Rabbi Yair Robinson
Sermon Parashat Vayigash
“What is the price-current of an honest man and patriot today? They hesitate, and they regret, and sometimes they petition; but they do nothing in earnest and with effect.”
These words, written by Henry David Thoreau, from Civil Disobedience, have been at the forefront of my mind in the last week, as protests rocked the State of Israel. Not over economic considerations, nor over peace (or the lack thereof), but because an 8-year old girl was spat upon. In Beit Shemesh a week ago, a dati—that is to say, religious—girl, was walking to her school. Her arms were covered, she was wearing a long skirt. She was observing tzniut to any reasonable halakhic observer, and a haredi—so-called Ultra-Orthodox—man spat upon her, and said she was dressed as a prostitute. Her crime? Her collarbone was showing.
This is, of course, not the first act of violence performed by the Harediim of late. Their war against women has been going on for decades, throwing ink at women reading Torah by the Western Wall, calling women who wandered into the wrong neighborhood shikses and worse. But in the last year things have gotten worse: rabbis calling for Orthodox Jews in the army to leave if a woman’s voice is heard at a secular, military event. There have been often violent attempts to ban women’s images in advertising in Jerusalem. There have been attempts to create segregated seating on public transportation, including just this past week a haredi man calling a woman in her military uniform, returning home on leave, a prostitute and trying to force her from her seat on the bus. Just capture that image in your mind: a woman in uniform, who is defending the Jewish state, a place of refuge for all Jews, is called a shikse and a whore by the very person that woman is protecting.
Thankfully, in the latter case, the individual has been charged with sexual harassment, but I’m sad to say that this is the exception, not the rule. Too frequently women on buses are left to fend for themselves, and too frequently the government says nothing, or little, but does encourage those same haredi political parties to join their coalition. Moreover, those same harediim, after years of having their misogynistic, racist and anti-Zionist idea of Judaism accommodated, chose to riot last night rather than admit that their idea—which resembles Iran more than the Halakha!—should be removed from the national stage.
And so, Secular and non-haredi religious Jews—including Progressive and Masorti Jews—rallied in Beit Shemesh for the madness to stop. Shimon Peres and Tzipi Livni called for the madness to stop. Binyamin Netanyahu asked his haredi partners in government to please kindly settle down. But my fear is that we will continue to coddle, continue to accept and accommodate, out of some mirror-world idea of what diversity means. That somehow our values of egalitarianism, of real pluralism, of a Judaism that recognizes the Godliness in all, should take a back seat to someone else’s bigotry, lest they be offended. Or because that’s the way it’s always been in the Jewish world. Or because we as American Jews don’t somehow have a right to speak Truth—real Truth—to those in the Israeli government who are distorting what a Jewish and Democratic state is meant to be.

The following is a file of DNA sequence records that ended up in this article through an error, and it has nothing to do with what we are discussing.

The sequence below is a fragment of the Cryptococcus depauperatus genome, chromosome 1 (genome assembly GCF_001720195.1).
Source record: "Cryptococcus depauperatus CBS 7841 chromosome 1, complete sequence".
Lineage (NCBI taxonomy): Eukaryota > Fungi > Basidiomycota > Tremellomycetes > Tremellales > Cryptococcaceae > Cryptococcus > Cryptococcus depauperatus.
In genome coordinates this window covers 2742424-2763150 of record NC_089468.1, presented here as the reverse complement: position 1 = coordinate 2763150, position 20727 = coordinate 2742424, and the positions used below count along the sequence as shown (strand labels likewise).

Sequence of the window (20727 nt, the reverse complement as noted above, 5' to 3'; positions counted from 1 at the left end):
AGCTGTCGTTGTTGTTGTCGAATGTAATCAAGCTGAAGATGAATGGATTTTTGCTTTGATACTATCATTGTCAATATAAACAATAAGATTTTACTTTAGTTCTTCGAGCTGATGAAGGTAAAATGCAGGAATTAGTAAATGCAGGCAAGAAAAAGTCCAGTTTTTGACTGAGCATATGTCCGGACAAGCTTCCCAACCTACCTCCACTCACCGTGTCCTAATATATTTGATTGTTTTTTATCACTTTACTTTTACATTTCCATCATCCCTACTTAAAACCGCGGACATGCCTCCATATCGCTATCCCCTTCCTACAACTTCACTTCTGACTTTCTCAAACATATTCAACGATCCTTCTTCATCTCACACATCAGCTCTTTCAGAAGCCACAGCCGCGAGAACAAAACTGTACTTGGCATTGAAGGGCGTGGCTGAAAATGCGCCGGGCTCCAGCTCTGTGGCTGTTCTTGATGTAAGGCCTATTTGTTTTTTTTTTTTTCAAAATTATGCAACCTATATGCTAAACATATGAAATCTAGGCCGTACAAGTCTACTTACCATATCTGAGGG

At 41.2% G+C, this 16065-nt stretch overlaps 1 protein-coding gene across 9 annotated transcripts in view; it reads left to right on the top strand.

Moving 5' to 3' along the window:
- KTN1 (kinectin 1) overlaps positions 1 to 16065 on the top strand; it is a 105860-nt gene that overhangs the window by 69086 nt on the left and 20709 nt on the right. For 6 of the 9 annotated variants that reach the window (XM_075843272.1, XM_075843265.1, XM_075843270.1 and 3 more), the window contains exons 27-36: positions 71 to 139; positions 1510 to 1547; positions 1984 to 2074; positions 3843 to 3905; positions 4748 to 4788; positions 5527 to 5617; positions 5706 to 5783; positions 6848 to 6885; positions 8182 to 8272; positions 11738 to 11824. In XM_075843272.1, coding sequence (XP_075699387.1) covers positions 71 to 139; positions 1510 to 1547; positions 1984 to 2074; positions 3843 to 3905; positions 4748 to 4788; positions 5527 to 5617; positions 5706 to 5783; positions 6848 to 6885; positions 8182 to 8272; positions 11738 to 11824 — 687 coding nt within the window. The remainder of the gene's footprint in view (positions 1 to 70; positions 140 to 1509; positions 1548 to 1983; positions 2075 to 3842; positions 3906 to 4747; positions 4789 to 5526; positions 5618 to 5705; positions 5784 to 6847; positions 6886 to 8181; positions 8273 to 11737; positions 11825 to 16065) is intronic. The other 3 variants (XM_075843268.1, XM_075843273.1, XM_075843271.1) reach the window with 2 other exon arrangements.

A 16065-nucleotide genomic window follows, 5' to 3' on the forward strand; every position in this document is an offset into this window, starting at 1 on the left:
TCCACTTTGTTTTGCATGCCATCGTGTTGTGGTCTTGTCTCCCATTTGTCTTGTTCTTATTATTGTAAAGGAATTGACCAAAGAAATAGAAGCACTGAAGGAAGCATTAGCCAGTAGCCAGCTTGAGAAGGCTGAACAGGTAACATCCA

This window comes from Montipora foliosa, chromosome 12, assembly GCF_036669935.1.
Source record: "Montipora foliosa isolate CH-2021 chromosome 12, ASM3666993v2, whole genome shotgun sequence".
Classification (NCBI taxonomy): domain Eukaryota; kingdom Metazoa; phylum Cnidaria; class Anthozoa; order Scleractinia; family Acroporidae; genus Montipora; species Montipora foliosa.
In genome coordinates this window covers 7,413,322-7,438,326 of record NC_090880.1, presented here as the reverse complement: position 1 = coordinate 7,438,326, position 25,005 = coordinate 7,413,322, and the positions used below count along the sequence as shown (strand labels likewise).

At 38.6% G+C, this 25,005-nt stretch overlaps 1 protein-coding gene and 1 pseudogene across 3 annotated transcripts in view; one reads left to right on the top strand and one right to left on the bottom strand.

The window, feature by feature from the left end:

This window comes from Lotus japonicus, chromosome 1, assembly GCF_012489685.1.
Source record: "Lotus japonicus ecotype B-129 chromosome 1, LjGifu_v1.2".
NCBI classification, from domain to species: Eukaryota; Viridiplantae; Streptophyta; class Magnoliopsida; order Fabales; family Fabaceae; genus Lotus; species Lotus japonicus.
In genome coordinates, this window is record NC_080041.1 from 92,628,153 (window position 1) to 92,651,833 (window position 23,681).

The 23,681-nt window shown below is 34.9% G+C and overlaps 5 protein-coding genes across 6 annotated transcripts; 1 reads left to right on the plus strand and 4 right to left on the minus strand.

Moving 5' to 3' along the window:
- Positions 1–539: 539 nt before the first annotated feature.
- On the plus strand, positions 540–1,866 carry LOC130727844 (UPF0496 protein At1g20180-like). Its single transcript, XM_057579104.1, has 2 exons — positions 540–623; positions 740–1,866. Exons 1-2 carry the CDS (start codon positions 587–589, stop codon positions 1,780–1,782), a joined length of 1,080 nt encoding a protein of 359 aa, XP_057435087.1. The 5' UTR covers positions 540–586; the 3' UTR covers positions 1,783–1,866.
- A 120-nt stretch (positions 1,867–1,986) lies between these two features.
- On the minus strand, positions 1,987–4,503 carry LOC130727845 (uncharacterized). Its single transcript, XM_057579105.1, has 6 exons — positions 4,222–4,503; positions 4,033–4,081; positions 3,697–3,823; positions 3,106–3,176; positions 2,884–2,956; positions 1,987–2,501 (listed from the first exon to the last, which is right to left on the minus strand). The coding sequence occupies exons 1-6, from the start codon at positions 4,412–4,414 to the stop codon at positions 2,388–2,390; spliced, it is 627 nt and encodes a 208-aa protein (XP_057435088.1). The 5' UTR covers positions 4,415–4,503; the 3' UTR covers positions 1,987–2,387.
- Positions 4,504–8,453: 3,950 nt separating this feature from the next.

This week’s parasha begins with Judah defending his brother Benjamin from the Vizier of Egypt—really Joseph in disguise. He doesn’t just bow and ask nicely—he speaks truth to power. He scolds. He chastises the most powerful man in the world because of the lack of justice he sees. Joseph forgives his brothers not just because they try to save Benjamin, but because they have been transformed from people who hesitated doing the right thing and then regret their decision to people who immediately act in pursuit of justice.
We would do well to do the same. Yes, signing online petitions is a good first step, as is sending money to groups like the Israel Religious Action Center and ARZA. And as I said at the high holidays, we need to go to Israel and stand in solidarity with our Progressive Brothers and Sisters fighting the good fight. But we need to fight here as well. We need to rediscover our voice, to find ways to advocate for the kind of Judaism and the kind of Israel we want, one that really seeks l’taken olam b’malchut shaddai, to bring about the repair of the world—an end to bigotry, an end to the use of religion to espouse bigotry, an embracing of all—for the sake of Heaven. Rabbi Jonah Pesner of the URJ has called for increased activism in our congregations and we must heed the call. And we must be unafraid to make mistakes, to insist on our vision of Judaism, a Judaism that belongs to all, as much as they insist on theirs, even if it means suffering under the false accusation of being anti-pluralistic.
Rav Kook, the first Chief Rabbi of Palestine, and an Orthodox Jew, wrote: “The truly righteous do not complain about evil, but rather add justice; they do not complain about heresy, but rather add faith; they do not complain about ignorance, but rather add wisdom.” It’s time to live up to our namesake Judah, to add justice, to add faith, to add wisdom, instead of hesitating and regretting and waiting for someone else to pick up the tab. Amen.